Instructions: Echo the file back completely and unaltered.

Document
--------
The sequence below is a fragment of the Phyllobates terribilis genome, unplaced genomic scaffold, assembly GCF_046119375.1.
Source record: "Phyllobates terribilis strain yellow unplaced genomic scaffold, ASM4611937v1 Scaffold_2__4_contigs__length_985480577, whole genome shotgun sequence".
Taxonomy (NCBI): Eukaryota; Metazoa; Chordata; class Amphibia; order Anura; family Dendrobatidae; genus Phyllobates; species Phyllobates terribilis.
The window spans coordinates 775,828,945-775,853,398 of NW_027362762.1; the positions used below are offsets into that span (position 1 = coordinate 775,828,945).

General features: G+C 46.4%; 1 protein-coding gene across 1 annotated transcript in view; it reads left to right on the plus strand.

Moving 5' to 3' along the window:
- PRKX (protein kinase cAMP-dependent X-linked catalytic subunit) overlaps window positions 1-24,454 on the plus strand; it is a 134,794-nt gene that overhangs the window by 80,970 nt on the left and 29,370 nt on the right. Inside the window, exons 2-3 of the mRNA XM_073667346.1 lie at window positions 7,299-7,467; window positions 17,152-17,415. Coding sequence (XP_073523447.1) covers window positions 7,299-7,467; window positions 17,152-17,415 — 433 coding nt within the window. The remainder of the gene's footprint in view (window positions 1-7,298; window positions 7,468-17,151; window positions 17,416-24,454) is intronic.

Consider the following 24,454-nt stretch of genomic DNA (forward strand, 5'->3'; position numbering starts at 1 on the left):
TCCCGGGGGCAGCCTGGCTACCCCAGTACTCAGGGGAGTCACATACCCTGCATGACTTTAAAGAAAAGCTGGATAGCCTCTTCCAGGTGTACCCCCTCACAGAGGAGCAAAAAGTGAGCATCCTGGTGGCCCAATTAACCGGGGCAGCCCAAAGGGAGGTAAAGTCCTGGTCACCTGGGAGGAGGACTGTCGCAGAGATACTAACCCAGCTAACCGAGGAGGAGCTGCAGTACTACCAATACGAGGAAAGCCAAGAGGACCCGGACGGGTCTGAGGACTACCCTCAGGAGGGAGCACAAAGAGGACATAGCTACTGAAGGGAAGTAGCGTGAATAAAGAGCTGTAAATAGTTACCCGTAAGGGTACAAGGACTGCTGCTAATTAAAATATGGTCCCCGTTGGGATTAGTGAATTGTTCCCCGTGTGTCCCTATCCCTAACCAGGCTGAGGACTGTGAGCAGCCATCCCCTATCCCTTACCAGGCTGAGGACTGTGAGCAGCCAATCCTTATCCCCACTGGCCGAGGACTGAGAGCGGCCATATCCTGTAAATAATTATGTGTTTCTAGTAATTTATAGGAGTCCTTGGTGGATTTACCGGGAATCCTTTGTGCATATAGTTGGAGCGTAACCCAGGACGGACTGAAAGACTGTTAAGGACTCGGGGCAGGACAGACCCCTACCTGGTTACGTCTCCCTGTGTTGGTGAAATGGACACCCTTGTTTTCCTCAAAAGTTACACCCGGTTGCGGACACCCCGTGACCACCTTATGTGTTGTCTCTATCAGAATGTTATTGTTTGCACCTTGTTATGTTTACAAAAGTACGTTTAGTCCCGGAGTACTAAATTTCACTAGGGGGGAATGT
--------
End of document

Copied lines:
The sequence below is a fragment of the Phyllobates terribilis genome, unplaced genomic scaffold, assembly GCF_046119375.1.
Source record: "Phyllobates terribilis strain yellow unplaced genomic scaffold, ASM4611937v1 Scaffold_2__4_contigs__length_985480577, whole genome shotgun sequence".
Taxonomy (NCBI): Eukaryota; Metazoa; Chordata; class Amphibia; order Anura; family Dendrobatidae; genus Phyllobates; species Phyllobates terribilis.
The window spans coordinates 775,828,945-775,853,398 of NW_027362762.1; the positions used below are offsets into that span (position 1 = coordinate 775,828,945).

General features: G+C 46.4%; 1 protein-coding gene across 1 annotated transcript in view; it reads left to right on the plus strand.

Moving 5' to 3' along the window:
- PRKX (protein kinase cAMP-dependent X-linked catalytic subunit) overlaps window positions 1-24,454 on the plus strand; it is a 134,794-nt gene that overhangs the window by 80,970 nt on the left and 29,370 nt on the right. Inside the window, exons 2-3 of the mRNA XM_073667346.1 lie at window positions 7,299-7,467; window positions 17,152-17,415. Coding sequence (XP_073523447.1) covers window positions 7,299-7,467; window positions 17,152-17,415 — 433 coding nt within the window. The remainder of the gene's footprint in view (window positions 1-7,298; window positions 7,468-17,151; window positions 17,416-24,454) is intronic.

Consider the following 24,454-nt stretch of genomic DNA (forward strand, 5'->3'; position numbering starts at 1 on the left):
TCCCGGGGGCAGCCTGGCTACCCCAGTACTCAGGGGAGTCACATACCCTGCATGACTTTAAAGAAAAGCTGGATAGCCTCTTCCAGGTGTACCCCCTCACAGAGGAGCAAAAAGTGAGCATCCTGGTGGCCCAATTAACCGGGGCAGCCCAAAGGGAGGTAAAGTCCTGGTCACCTGGGAGGAGGACTGTCGCAGAGATACTAACCCAGCTAACCGAGGAGGAGCTGCAGTACTACCAATACGAGGAAAGCCAAGAGGACCCGGACGGGTCTGAGGACTACCCTCAGGAGGGAGCACAAAGAGGACATAGCTACTGAAGGGAAGTAGCGTGAATAAAGAGCTGTAAATAGTTACCCGTAAGGGTACAAGGACTGCTGCTAATTAAAATATGGTCCCCGTTGGGATTAGTGAATTGTTCCCCGTGTGTCCCTATCCCTAACCAGGCTGAGGACTGTGAGCAGCCATCCCCTATCCCTTACCAGGCTGAGGACTGTGAGCAGCCAATCCTTATCCCCACTGGCCGAGGACTGAGAGCGGCCATATCCTGTAAATAATTATGTGTTTCTAGTAATTTATAGGAGTCCTTGGTGGATTTACCGGGAATCCTTTGTGCATATAGTTGGAGCGTAACCCAGGACGGACTGAAAGACTGTTAAGGACTCGGGGCAGGACAGACCCCTACCTGGTTACGTCTCCCTGTGTTGGTGAAATGGACACCCTTGTTTTCCTCAAAAGTTACACCCGGTTGCGGACACCCCGTGACCACCTTATGTGTTGTCTCTATCAGAATGTTATTGTTTGCACCTTGTTATGTTTACAAAAGTACGTTTAGTCCCGGAGTACTAAATTTCACTAGGGGGGAATGT